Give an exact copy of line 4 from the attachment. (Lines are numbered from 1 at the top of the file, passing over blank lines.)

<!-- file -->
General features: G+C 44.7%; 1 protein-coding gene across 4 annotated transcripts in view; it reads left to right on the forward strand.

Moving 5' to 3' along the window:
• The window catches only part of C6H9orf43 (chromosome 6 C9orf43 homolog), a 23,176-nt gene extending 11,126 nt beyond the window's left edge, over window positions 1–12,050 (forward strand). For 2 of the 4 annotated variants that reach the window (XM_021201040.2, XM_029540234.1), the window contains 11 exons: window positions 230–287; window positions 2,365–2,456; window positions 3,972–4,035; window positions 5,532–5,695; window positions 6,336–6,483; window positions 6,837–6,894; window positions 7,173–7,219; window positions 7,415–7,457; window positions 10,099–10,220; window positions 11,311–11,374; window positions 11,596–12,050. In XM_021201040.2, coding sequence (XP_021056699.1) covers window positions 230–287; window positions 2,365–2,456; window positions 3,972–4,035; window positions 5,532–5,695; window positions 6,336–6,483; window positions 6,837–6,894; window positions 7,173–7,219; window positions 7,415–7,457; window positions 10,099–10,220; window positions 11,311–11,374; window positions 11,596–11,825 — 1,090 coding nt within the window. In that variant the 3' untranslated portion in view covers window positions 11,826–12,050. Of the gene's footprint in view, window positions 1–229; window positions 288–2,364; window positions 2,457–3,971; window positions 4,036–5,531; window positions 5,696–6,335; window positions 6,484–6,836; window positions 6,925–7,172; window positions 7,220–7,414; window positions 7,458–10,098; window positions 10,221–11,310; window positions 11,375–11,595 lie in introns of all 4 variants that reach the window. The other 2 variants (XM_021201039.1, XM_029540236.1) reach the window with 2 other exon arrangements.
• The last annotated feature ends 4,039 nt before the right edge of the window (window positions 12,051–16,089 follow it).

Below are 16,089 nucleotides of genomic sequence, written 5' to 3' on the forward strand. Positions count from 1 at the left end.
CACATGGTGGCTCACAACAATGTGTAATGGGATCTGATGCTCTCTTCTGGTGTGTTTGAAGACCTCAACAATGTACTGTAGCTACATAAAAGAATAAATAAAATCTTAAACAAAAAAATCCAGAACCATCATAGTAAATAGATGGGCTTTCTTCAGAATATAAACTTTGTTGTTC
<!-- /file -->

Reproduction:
• The last annotated feature ends 4,039 nt before the right edge of the window (window positions 12,051–16,089 follow it).